It was in Grossweide that Johannes received both his elementary and secondary education. He soon established himself as an excellent student and athlete, becoming a star athlete on the horizontal bar. After high school, Johannes entered university studies in Kharkov, intending to become a medical doctor. Owing to the political turmoil, he was forced to withdraw from studies after the first year.
On New Year of 1917 Johannes was converted. Two years later he was baptized and accepted into the Grossweide Mennonite Brethren Church.
Katharina "Tina" Rempel, the eighth of nine children of Abraham Rempel (1849-1906) and Sara (Lange) Rempel, was born 21 August 1890. At age 18 she made her profession of faith. Johannes and Tina were married by Isaak Ediger on 28 May 1922. They raised six children, John, Fred, Lilly, Rose, David and Berta. Twin children died in infancy in 1926.
Operating the orphanage in the aftermath of World War I and the Revolution of 1917 became increasingly difficult for the Harders. All religious instruction was forbidden. In the opinion of Soviet authorities, the senior Harders were too old to manage the operation, and so ordered Johannes to be in charge. 1921 was a particularly difficult year, with the effects of the Revolution and the resulting civil war. Food for the orphanage became very scarce, a situation made more perilous because getting food from their farm required crossing the front lines of several competing armies. On his last attempt to transport much needed supplies from their farm in Berdyansk (an area controlled by the White Russian army), Johannes was summarily arrested on entering Grossweide and accused of being a spy. Only the prayers of his community and the timely intervention of an attractive female spared Harder from the death sentence already pronounced by the local Red Army commander.
On 12 November 1922 the local Soviet government forced the orphanage to close operations. The request for all remaining orphan children to emigrate was categorically denied. Seeing no other options, Johannes and Tina left Soviet soil on 23 June 1924, and arrived in Canada on 17 July 1924.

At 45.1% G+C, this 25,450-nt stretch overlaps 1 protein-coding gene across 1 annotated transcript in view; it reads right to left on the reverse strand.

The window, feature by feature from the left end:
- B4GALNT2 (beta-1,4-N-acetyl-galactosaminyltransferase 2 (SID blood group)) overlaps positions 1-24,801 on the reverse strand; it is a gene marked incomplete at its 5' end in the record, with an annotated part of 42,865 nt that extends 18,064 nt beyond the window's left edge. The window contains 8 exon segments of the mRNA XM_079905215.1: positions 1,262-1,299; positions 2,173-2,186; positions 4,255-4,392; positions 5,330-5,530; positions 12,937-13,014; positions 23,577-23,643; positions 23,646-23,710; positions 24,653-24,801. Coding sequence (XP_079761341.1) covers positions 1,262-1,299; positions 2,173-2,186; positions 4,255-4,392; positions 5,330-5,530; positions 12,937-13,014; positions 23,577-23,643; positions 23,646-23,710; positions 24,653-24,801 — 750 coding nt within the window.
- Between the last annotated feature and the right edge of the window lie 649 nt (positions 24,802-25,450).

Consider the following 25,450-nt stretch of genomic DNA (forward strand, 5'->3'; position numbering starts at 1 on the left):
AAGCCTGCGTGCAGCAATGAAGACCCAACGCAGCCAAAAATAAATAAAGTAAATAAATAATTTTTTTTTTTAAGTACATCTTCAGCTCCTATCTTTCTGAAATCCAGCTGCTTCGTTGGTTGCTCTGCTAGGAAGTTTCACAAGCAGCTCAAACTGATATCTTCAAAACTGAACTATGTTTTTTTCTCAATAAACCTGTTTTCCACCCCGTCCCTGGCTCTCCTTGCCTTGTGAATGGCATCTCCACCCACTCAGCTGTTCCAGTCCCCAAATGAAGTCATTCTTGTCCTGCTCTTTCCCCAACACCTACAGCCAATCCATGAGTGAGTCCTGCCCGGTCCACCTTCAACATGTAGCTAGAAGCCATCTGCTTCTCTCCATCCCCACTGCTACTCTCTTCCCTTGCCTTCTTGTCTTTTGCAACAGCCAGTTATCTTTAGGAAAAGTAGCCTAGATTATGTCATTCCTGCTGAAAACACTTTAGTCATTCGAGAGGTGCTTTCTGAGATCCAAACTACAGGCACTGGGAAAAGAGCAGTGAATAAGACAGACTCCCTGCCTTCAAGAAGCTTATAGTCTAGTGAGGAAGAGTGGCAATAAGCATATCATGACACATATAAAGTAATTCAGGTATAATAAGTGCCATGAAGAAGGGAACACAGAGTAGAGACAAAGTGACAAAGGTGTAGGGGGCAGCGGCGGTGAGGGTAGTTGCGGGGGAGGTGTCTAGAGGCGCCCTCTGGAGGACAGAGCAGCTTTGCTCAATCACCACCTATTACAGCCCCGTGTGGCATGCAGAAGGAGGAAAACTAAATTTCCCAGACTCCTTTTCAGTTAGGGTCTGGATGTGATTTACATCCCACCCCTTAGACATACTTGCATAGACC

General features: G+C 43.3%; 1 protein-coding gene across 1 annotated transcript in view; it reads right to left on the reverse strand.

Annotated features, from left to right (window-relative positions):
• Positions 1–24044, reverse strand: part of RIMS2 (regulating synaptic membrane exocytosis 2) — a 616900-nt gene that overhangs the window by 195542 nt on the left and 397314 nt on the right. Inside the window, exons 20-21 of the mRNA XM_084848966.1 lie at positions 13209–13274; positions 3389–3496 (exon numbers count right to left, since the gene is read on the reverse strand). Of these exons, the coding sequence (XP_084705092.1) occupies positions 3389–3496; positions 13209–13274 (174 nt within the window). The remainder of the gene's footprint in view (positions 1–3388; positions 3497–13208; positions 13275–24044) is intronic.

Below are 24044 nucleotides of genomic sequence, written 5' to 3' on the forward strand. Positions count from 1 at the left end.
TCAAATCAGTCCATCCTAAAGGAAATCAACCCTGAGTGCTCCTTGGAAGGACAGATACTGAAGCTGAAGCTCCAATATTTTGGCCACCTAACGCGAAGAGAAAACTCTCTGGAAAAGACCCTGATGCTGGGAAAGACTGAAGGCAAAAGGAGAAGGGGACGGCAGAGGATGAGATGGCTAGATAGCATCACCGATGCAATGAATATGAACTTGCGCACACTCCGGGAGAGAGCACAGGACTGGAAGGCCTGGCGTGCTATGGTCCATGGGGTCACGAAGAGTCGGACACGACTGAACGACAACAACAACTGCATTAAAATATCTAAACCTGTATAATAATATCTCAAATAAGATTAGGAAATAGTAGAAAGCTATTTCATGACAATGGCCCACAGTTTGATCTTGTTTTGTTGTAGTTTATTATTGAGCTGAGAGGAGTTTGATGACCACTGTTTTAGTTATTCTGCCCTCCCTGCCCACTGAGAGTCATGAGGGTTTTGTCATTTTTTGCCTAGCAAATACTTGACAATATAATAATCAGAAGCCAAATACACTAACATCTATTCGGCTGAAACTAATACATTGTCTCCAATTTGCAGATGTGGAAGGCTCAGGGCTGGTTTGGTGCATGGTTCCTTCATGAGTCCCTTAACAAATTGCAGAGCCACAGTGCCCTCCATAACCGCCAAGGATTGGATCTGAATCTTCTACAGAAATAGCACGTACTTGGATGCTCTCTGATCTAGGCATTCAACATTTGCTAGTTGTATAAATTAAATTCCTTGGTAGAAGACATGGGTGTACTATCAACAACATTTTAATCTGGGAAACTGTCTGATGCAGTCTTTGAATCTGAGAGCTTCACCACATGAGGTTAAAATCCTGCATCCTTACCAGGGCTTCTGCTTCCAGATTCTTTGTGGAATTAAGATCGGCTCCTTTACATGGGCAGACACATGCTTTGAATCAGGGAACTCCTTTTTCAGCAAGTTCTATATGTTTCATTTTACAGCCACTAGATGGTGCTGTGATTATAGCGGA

After eking out a difficult survival first in Ontario, then for a time in Manitoba, Saskatchewan, and Alberta, they finally decided to make Yarrow, British Columbia their new home, arriving in January 1930. This community at once recognized Harder's leadership gifts. Within a year he was elected as pastor of the Yarrow Mennonite Brethren Church. In recognition of his ministry responsibilities, he was ordained on 9 July 1932 with Abraham H. Unruh officiating.
The Harders were to preside over this church for 18 years. In addition to onerous pastoral duties, Johannes also headed up the effort to organize a local high school, taught in the Elim Bible School and served on various Mennonite Brethren Conference ministries, notably being a long-term member of the Missions Board. Since all his church and conference work was unsalaried, he was obliged to run his farming operation as a means of livelihood.
During Harder's pastorate of the Yarrow church, membership grew rapidly, reaching 971 in 1948. Many felt that he ruled the church with an iron hand and that his wife was his equal in enforcing behavioral expectations. However, those who knew Pastor Harder intimately found him to be a thoughtful, sensitive man who could change his opinion when confronted. The compassion of both Johannes and Tina for people in need knew few boundaries. By the late 1940s the strain of leadership was resulting in excruciating headaches for Johannes. On 25 July 1949 he officially resigned as pastor.
After a period of recuperation that included a stint ministering in European Mennonite churches, the Harders were ready for their next assignment. On 18 July 1959 they moved to Black Creek where Johannes agreed to a three-year pastoral appointment in the local Mennonite Brethren congregation.
The Harders finally retired to Clearbrook where he continued to be active in preaching until a week before his death. Johannes died in the MSA Hospital in Abbotsford on 22 March 1964. Tina lived on to reach 101 years. She died 16 August 1991 in Clearbrook.
Harder, Johannes A. "I Was Led Away to be Shot." Unpublished account written by Harder in the 1950s and deposited at the Centre for Mennonite Brethren Studies, Winnipeg.
Loewen, J. L. Unpublished Biography of Johannes and Tina Harder.
Mennonitische Rundschau (29 April 1964): 12; (20 December 1991): 27.
Regehr, T. D. A Generation of Vigilance: The Lives and Work of Johannes and Tina Harder. Winnipeg, MB: CMU Press, 2009.
|Date Published||June 2005|
 Cite This Article
Giesbrecht, David. "Harder, Johannes A. (1897-1964) & Harder, Katharina "Tina" (1890-1991)." Global Anabaptist Mennonite Encyclopedia Online. June 2005. Web. 26 Jun 2016. http://gameo.org/index.php?title=Harder,_Johannes_A._(1897-1964)_%26_Harder,_Katharina_%22Tina%22_(1890-1991)&oldid=131336.
Giesbrecht, David. (June 2005). Harder, Johannes A. (1897-1964) & Harder, Katharina "Tina" (1890-1991). Global Anabaptist Mennonite Encyclopedia Online. Retrieved 26 June 2016, from http://gameo.org/index.php?title=Harder,_Johannes_A._(1897-1964)_%26_Harder,_Katharina_%22Tina%22_(1890-1991)&oldid=131336.
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